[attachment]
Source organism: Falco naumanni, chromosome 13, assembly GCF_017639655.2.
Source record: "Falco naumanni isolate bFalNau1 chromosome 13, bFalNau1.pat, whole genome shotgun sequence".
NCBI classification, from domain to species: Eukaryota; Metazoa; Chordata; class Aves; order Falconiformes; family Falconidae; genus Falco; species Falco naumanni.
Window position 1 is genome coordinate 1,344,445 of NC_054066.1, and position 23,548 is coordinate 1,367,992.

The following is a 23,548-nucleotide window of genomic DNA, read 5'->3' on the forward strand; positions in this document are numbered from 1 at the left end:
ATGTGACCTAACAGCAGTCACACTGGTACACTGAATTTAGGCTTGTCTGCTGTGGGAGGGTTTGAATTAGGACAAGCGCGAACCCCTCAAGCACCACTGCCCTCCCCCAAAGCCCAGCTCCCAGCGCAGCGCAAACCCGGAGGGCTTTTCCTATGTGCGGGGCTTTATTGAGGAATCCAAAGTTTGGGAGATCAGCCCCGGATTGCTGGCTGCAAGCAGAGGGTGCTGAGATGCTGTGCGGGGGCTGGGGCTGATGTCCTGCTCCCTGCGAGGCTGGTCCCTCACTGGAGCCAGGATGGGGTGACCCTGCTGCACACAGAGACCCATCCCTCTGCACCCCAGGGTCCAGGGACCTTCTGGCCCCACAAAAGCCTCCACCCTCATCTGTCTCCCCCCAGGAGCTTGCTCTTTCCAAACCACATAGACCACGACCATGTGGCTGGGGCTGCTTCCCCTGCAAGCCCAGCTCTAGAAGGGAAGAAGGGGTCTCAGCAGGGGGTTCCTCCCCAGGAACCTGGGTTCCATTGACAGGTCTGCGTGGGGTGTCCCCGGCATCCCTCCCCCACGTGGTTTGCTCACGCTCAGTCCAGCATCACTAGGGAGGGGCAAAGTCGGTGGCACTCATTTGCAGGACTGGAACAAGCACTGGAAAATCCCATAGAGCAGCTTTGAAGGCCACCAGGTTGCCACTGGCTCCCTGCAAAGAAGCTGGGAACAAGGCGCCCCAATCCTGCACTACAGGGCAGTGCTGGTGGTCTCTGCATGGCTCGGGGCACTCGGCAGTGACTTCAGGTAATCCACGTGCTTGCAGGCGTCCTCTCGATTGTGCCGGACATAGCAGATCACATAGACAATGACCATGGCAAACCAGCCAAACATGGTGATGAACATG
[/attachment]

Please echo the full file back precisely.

Source organism: Falco naumanni, chromosome 13, assembly GCF_017639655.2.
Source record: "Falco naumanni isolate bFalNau1 chromosome 13, bFalNau1.pat, whole genome shotgun sequence".
NCBI classification, from domain to species: Eukaryota; Metazoa; Chordata; class Aves; order Falconiformes; family Falconidae; genus Falco; species Falco naumanni.
Window position 1 is genome coordinate 1,344,445 of NC_054066.1, and position 23,548 is coordinate 1,367,992.

The following is a 23,548-nucleotide window of genomic DNA, read 5'->3' on the forward strand; positions in this document are numbered from 1 at the left end:
ATGTGACCTAACAGCAGTCACACTGGTACACTGAATTTAGGCTTGTCTGCTGTGGGAGGGTTTGAATTAGGACAAGCGCGAACCCCTCAAGCACCACTGCCCTCCCCCAAAGCCCAGCTCCCAGCGCAGCGCAAACCCGGAGGGCTTTTCCTATGTGCGGGGCTTTATTGAGGAATCCAAAGTTTGGGAGATCAGCCCCGGATTGCTGGCTGCAAGCAGAGGGTGCTGAGATGCTGTGCGGGGGCTGGGGCTGATGTCCTGCTCCCTGCGAGGCTGGTCCCTCACTGGAGCCAGGATGGGGTGACCCTGCTGCACACAGAGACCCATCCCTCTGCACCCCAGGGTCCAGGGACCTTCTGGCCCCACAAAAGCCTCCACCCTCATCTGTCTCCCCCCAGGAGCTTGCTCTTTCCAAACCACATAGACCACGACCATGTGGCTGGGGCTGCTTCCCCTGCAAGCCCAGCTCTAGAAGGGAAGAAGGGGTCTCAGCAGGGGGTTCCTCCCCAGGAACCTGGGTTCCATTGACAGGTCTGCGTGGGGTGTCCCCGGCATCCCTCCCCCACGTGGTTTGCTCACGCTCAGTCCAGCATCACTAGGGAGGGGCAAAGTCGGTGGCACTCATTTGCAGGACTGGAACAAGCACTGGAAAATCCCATAGAGCAGCTTTGAAGGCCACCAGGTTGCCACTGGCTCCCTGCAAAGAAGCTGGGAACAAGGCGCCCCAATCCTGCACTACAGGGCAGTGCTGGTGGTCTCTGCATGGCTCGGGGCACTCGGCAGTGACTTCAGGTAATCCACGTGCTTGCAGGCGTCCTCTCGATTGTGCCGGACATAGCAGATCACATAGACAATGACCATGGCAAACCAGCCAAACATGGTGATGAACATG